Wondering what triggers a VAT inspection? If there is an issue with your VAT records and/or your business is not paying or reclaiming the correct amount of VAT, HMRC might appoint VAT officers to visit your business for a VAT inspection. Generally, this aggressive stance is taken by HMRC to ensure that you’re complying with the VAT laws and regulations and paying or reclaiming the correct amount of VAT.
Every year, thousands of letters are being sent by HMRC to businesses notifying them about the VAT inspection. If you’re being notified, dealing with inspection officers can be troublesome and daunting. But, you don’t need to panic as it might be done due to suspicion, so you should not consider it an accusation of wrongdoing. Let’s delve deep into it.
So, in this blog we’ll discuss:
- What triggers a VAT inspection?
- How to be prepared for VAT inspection?
- What happens during the process of VAT inspection?
- Possible penalties
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What Triggers a VAT Inspection?
There are many reasons that trigger a VAT inspection, but these are not always direct. HMRC applies a risk-based approach for inspecting any business.
Typically, the inspection can occur due to the following reasons:
- Risk – A business sector with higher risks according to HMRC
- Suspicion – HMRC has received suspicious information about your business
- Inconsistent VAT returns – You do not submit your VAT returns on time
- Claiming more VAT – Your business has claimed VAT repayments where none were before or they’re higher than normal
- Poor Business History – If your business has a poor history of default surcharge penalties, late payments or non-payment of VAT
- Verification – HMRC wants to verify your suppliers and customers
Before an inspection, HMRC usually gives you 7-day notice before a visit of the VAT officers. You can request them to delay it if you’re not convenient with the time.
How to be Prepared for VAT Inspection?
If you got a notice from HMRC about the upcoming VAT inspection, the first and foremost thing you need to ensure is to review your accounting records. If you’re unable to do so, taking the help of a VAT accountant is the best approach for this.
Moreover, you need to be confident enough to explain your business activities to the inspection team. You need to have a firm understanding of VAT rules, the process of recording information, who is responsible to produce VAT returns and how to generate the figures.
Normally, HMRC will focus on large transactions and the areas where mistakes are common, like:
- Vehicles and fuel paid for the business
- Alteration/improvement in business activity
- Income or funding received from new sources
- Unusual transactions
- The cost incurred on entertainment by a business
As an ideal practice, your accounting records need to be reviewed beforehand and corrections and improvements need to be done before the arrival of the inspection team.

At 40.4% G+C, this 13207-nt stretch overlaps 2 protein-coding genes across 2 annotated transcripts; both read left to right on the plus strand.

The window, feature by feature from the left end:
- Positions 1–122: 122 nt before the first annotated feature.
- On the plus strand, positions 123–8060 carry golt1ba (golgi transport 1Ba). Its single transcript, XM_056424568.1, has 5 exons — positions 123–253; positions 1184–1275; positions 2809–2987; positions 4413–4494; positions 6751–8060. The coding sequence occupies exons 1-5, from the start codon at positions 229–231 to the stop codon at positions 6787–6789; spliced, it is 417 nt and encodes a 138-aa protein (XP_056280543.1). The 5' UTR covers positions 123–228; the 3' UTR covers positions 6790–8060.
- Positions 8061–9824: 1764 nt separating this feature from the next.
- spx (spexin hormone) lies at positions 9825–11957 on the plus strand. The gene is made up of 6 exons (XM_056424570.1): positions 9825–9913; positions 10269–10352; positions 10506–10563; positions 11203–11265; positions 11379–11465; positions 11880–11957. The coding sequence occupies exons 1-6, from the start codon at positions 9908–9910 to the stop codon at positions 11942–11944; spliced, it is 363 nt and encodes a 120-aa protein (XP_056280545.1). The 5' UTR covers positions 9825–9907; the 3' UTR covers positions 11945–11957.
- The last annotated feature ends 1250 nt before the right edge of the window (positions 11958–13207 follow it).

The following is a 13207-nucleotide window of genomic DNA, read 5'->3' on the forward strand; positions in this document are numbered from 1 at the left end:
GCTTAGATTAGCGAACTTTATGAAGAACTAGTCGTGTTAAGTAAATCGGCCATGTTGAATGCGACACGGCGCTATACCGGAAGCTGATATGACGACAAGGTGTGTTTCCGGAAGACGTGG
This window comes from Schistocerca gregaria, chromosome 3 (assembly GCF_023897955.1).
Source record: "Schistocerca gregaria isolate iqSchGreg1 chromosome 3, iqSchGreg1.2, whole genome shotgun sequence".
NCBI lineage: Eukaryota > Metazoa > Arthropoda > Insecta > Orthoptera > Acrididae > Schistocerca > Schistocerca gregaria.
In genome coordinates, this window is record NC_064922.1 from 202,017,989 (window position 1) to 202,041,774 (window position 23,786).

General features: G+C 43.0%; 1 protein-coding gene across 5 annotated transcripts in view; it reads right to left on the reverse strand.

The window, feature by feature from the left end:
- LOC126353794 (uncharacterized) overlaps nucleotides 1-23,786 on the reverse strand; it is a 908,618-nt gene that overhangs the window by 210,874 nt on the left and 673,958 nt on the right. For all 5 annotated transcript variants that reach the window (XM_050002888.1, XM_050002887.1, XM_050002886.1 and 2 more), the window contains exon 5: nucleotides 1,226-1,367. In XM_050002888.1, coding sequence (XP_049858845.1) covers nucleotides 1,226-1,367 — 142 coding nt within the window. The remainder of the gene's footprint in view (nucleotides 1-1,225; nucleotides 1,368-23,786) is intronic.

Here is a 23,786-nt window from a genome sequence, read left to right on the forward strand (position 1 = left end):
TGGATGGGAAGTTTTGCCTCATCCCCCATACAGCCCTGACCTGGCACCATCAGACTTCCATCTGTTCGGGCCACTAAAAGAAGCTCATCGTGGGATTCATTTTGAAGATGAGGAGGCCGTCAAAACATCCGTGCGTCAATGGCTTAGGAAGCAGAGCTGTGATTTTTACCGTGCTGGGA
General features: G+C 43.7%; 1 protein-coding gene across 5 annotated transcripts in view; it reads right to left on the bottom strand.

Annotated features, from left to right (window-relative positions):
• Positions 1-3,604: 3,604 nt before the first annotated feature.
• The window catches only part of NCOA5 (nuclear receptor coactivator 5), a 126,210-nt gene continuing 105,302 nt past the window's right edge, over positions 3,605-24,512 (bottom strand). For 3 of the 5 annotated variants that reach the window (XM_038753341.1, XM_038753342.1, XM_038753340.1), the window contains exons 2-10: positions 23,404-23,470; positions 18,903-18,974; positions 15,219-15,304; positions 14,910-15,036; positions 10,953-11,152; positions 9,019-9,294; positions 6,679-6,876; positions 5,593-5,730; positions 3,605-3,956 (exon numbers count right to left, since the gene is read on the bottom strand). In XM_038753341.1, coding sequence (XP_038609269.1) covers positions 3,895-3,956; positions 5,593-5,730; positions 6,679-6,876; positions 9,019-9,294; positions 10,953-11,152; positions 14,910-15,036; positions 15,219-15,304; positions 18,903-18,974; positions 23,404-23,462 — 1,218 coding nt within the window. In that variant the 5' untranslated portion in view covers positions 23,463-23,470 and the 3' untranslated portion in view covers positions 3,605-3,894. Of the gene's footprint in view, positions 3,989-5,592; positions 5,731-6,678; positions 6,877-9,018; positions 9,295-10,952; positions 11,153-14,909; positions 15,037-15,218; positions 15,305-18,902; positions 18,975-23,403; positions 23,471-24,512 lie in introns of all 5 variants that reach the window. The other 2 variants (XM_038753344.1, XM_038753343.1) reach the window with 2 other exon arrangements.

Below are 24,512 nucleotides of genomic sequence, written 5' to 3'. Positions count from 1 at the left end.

Taking the services of a qualified accountant is worth your time and money. A qualified accountant will access your accounting records thoroughly and will provide suggestions for improving them. In this way, you could be saved from hefty penalties charged by HMRC.
What Happens During the Inspection?
During the inspection that VAT officers will review your VAT records and regular records like purchase and sales book, copy sales invoices, purchase invoices, banking documents, cheques books, payslips and annual accounts. Furthermore, they might ask you to provide access to your PCs and cloud bookkeeping software like Xero. To put it simply, their main purpose is to verify the accuracy of your VAT returns.
Along with reviewing the following documents, they will ask some questions about your business. For this reason, it is recommended to take help from a VAT accountant. A VAT accountant will not only prepare your records but also answers the questions asked by the inspection officers.
After undertaking an inspection, the VAT officers will discuss their findings and will cover any issues or concerns they found during the process. They will also write down their findings in a letter, that include:
- Corrections to your VAT account
- Any penalties for non-payment
- Procedural suggestions for your VAT records
- Notification of underpayment or overpayment of VAT
If there’s a serious issue found during an investigation, they might charge a 30% penalty for underpaid VAT. If the situation is worse, HMRC might file a petition in the court to appoint liquidators. And this process takes less time than other creditors.
Therefore you need to pay close attention to all details. Additionally, HMRC also has the authority to take direct action against the directors of the company.
Quick Sum Up
To sum up, after giving this post a read you have got the answer to what triggers a VAT inspection. By keeping track of your finances and operating your business in an organized way, you can avoid any possible VAT inspection. Our chartered accountants at Acotax will keep you in line with the VAT rules and regulations. They’ll provide the bespoke solution to your VAT issues. So, if you don’t have anyone to manage and monitor your VAT returns and other taxation issues, get in touch with our accountants for help.
Disclaimer: This blog is intended to provide general information on VAT inspection.